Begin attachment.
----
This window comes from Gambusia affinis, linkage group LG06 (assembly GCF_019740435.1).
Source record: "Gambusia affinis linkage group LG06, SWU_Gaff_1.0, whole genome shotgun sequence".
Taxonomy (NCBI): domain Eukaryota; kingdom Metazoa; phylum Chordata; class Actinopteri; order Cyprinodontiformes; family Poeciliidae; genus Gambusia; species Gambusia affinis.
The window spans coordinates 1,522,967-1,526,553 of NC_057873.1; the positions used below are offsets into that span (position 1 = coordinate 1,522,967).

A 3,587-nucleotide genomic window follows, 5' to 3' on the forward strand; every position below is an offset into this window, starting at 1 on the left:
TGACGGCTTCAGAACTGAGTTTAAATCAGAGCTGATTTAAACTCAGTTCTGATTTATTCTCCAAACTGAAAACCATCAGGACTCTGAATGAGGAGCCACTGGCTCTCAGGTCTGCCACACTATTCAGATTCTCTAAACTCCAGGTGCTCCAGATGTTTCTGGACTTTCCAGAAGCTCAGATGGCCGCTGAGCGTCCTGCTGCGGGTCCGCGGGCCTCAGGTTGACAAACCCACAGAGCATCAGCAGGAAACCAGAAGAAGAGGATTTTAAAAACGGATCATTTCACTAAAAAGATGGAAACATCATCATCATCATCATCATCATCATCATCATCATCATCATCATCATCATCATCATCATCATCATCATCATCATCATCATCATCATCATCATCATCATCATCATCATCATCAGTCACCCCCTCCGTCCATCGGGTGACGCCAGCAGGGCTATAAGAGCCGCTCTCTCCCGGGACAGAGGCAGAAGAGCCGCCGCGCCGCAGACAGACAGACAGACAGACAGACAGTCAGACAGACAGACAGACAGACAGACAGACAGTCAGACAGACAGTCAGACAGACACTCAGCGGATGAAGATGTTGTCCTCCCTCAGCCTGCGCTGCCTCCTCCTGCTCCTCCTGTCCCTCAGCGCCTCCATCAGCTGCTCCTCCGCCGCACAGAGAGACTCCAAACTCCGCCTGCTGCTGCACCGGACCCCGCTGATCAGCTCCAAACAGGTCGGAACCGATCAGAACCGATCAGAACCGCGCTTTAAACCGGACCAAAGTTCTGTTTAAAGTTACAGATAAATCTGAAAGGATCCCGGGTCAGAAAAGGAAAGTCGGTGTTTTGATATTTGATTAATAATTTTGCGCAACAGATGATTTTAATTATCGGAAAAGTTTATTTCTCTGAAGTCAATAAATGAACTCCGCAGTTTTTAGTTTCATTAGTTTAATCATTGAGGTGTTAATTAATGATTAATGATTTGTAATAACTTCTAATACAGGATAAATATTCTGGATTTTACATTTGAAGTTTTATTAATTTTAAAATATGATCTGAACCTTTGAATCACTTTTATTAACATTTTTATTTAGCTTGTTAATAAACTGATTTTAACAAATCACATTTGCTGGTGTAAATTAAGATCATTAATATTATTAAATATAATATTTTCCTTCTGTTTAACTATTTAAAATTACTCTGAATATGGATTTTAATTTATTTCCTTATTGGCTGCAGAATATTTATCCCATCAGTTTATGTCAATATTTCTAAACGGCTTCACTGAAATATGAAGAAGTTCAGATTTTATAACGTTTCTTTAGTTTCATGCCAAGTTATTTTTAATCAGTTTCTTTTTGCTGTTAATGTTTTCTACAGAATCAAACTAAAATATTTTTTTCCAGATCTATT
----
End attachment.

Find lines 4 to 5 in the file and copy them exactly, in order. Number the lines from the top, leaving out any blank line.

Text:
The window spans coordinates 1,522,967-1,526,553 of NC_057873.1; the positions used below are offsets into that span (position 1 = coordinate 1,522,967).

A 3,587-nucleotide genomic window follows, 5' to 3' on the forward strand; every position below is an offset into this window, starting at 1 on the left: